After months off school, teachers, parents and even students are yearning for a return to the classroom — and many states are actively plotting ways to make up for lost time once school resumes. But that might not happen with the traditional start of the fall semester in August, one of the most familiar figures at the center of America’s coronavirus response told lawmakers yesterday.
Testifying remotely before the Senate Committee on Health, Education, Labor & Pensions, Dr. Anthony Fauci — a leading infectious diseases expert and member of President Donald Trump’s coronavirus response team — told U.S. Sen. Lamar Alexander, R-Tenn. — that returning to school in the fall “would be a bit of a bridge too far.”
“What would you say to the chancellor of the University of Tennessee, Knoxville, or the principal of a public school about how to persuade parents and students to return to school in August?” Alexander asked Fauci.
Fauci said it would be a bad idea to return to school without a treatment or vaccine for Covid-19, which has killed more than 80,000 people in the U.S. — almost all of them elderly and with underlying health conditions — in the last 10 weeks.
“If this were a situation where we had a vaccine, that would really be the end of that issue in a positive way,” Fauci told Alexander. “But even at the top speed we’re going, we don’t see a vaccine playing in the ability of individuals to get back to school this term. What they really want is to know if they are safe. And that’s the question that has to do with testing.”
Schools across the nation are grappling with ways to make up the lost learning time. While many school districts have implemented distance-learning measures since schools were shuttered in March, experts in the education field say it’s not an appropriate substitute for hands-on learning in a classroom setting. Among ideas that have been tossed about in various states: Extended school days, summer school, Saturday school and year-round school.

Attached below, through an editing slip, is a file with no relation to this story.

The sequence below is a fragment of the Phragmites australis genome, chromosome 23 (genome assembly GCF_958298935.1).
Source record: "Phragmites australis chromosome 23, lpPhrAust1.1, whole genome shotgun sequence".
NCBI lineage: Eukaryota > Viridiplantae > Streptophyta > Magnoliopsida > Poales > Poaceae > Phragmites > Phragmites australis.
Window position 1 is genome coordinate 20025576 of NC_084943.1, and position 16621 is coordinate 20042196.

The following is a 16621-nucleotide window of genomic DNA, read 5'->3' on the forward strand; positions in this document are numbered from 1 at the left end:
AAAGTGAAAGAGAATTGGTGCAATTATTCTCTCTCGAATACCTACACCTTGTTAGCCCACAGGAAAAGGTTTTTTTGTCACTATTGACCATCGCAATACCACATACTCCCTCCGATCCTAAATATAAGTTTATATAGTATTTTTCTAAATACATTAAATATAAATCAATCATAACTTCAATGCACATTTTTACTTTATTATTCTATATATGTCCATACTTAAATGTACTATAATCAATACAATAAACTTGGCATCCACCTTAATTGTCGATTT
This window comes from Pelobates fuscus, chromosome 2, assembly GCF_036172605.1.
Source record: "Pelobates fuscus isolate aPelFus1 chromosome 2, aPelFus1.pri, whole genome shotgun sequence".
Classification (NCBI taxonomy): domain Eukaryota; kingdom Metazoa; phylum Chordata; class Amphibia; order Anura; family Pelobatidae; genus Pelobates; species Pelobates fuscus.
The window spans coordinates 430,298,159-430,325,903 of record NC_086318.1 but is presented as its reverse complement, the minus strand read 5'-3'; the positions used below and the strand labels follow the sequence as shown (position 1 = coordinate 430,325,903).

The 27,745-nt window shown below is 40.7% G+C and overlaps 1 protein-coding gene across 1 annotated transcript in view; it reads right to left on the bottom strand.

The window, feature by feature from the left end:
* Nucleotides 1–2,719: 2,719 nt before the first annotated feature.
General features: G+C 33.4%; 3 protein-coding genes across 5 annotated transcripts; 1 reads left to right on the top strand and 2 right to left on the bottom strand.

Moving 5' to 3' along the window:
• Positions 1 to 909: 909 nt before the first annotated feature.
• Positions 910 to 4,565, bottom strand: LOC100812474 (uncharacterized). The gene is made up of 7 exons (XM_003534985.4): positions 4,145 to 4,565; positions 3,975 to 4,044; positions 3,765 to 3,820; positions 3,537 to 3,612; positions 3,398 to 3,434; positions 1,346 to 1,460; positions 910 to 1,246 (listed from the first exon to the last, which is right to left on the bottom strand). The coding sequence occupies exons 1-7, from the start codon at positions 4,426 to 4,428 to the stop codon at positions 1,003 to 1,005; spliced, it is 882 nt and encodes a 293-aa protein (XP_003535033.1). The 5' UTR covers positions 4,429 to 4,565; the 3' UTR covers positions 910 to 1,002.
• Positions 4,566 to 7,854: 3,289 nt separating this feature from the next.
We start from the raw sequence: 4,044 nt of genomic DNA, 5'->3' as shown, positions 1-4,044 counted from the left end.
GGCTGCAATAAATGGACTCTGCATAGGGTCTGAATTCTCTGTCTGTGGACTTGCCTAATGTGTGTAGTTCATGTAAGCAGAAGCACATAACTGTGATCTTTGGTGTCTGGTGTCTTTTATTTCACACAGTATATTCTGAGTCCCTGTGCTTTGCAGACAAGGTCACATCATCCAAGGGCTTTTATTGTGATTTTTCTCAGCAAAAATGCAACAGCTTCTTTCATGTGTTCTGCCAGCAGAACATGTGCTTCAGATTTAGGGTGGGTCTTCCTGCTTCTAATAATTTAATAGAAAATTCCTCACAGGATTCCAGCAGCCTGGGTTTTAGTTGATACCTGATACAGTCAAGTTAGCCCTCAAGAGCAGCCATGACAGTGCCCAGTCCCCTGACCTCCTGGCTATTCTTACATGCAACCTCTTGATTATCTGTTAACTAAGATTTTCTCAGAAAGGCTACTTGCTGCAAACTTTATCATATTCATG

Opinion: These students have sacrificed enough. Take summer school, extended school year off the table.
Most teachers prefer a business-as-usual approach, however, saying the public should have confident in their ability to help students catch up once schools are back in session. Some have proposed eliminating state-mandated testing for a period of time so that instructional time that is normally devoted to reviewing testing materials can instead be used for extra focus on reading and math skills.
Tennessee has been relatively moot on its plans moving forward. The state Dept. of Education offered an online survey last month that quizzed parents, educators and other stakeholders in public education on various issues related to the coronavirus shutdown. Among the questions was one related to whether mandatory summer school or an extended school year should be implemented to help students make up lost time, as part of the state’s plan to obtain federal funding to help make up an anticipated budget shortfall due to a plunge in sales tax revenue. The question was removed after public outcry.
As it currently stands, students are scheduled to return to school in Scott County on Aug. 10.